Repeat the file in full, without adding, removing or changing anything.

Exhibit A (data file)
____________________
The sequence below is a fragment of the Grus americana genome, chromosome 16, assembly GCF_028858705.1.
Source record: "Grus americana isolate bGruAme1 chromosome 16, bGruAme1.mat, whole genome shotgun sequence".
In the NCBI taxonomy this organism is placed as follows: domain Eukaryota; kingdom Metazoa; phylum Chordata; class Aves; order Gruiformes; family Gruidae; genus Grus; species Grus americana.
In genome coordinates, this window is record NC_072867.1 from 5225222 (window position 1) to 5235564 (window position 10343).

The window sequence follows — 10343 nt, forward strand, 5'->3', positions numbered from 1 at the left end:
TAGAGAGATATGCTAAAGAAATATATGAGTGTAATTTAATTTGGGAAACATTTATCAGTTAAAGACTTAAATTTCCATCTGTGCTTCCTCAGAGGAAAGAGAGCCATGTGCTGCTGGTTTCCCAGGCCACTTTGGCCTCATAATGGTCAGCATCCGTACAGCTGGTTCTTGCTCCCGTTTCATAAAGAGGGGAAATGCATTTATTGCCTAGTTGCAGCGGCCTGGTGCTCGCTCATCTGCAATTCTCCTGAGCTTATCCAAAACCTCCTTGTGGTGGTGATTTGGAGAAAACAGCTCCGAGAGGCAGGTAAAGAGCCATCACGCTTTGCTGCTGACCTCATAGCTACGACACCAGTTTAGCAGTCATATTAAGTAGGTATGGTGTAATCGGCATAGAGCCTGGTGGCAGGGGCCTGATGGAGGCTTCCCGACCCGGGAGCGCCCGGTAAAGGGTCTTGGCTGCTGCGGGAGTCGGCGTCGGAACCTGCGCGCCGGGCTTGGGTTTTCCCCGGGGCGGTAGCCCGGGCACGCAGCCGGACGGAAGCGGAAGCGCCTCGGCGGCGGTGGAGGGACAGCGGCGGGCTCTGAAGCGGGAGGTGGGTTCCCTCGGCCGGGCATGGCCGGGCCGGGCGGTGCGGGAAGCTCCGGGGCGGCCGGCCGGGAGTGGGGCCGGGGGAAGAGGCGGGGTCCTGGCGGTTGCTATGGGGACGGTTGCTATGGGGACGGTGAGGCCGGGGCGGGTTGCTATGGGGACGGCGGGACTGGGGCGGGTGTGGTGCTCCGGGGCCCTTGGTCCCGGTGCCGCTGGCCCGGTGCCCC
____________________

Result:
The sequence below is a fragment of the Grus americana genome, chromosome 16, assembly GCF_028858705.1.
Source record: "Grus americana isolate bGruAme1 chromosome 16, bGruAme1.mat, whole genome shotgun sequence".
In the NCBI taxonomy this organism is placed as follows: domain Eukaryota; kingdom Metazoa; phylum Chordata; class Aves; order Gruiformes; family Gruidae; genus Grus; species Grus americana.
In genome coordinates, this window is record NC_072867.1 from 5225222 (window position 1) to 5235564 (window position 10343).

The window sequence follows — 10343 nt, forward strand, 5'->3', positions numbered from 1 at the left end:
TAGAGAGATATGCTAAAGAAATATATGAGTGTAATTTAATTTGGGAAACATTTATCAGTTAAAGACTTAAATTTCCATCTGTGCTTCCTCAGAGGAAAGAGAGCCATGTGCTGCTGGTTTCCCAGGCCACTTTGGCCTCATAATGGTCAGCATCCGTACAGCTGGTTCTTGCTCCCGTTTCATAAAGAGGGGAAATGCATTTATTGCCTAGTTGCAGCGGCCTGGTGCTCGCTCATCTGCAATTCTCCTGAGCTTATCCAAAACCTCCTTGTGGTGGTGATTTGGAGAAAACAGCTCCGAGAGGCAGGTAAAGAGCCATCACGCTTTGCTGCTGACCTCATAGCTACGACACCAGTTTAGCAGTCATATTAAGTAGGTATGGTGTAATCGGCATAGAGCCTGGTGGCAGGGGCCTGATGGAGGCTTCCCGACCCGGGAGCGCCCGGTAAAGGGTCTTGGCTGCTGCGGGAGTCGGCGTCGGAACCTGCGCGCCGGGCTTGGGTTTTCCCCGGGGCGGTAGCCCGGGCACGCAGCCGGACGGAAGCGGAAGCGCCTCGGCGGCGGTGGAGGGACAGCGGCGGGCTCTGAAGCGGGAGGTGGGTTCCCTCGGCCGGGCATGGCCGGGCCGGGCGGTGCGGGAAGCTCCGGGGCGGCCGGCCGGGAGTGGGGCCGGGGGAAGAGGCGGGGTCCTGGCGGTTGCTATGGGGACGGTTGCTATGGGGACGGTGAGGCCGGGGCGGGTTGCTATGGGGACGGCGGGACTGGGGCGGGTGTGGTGCTCCGGGGCCCTTGGTCCCGGTGCCGCTGGCCCGGTGCCCC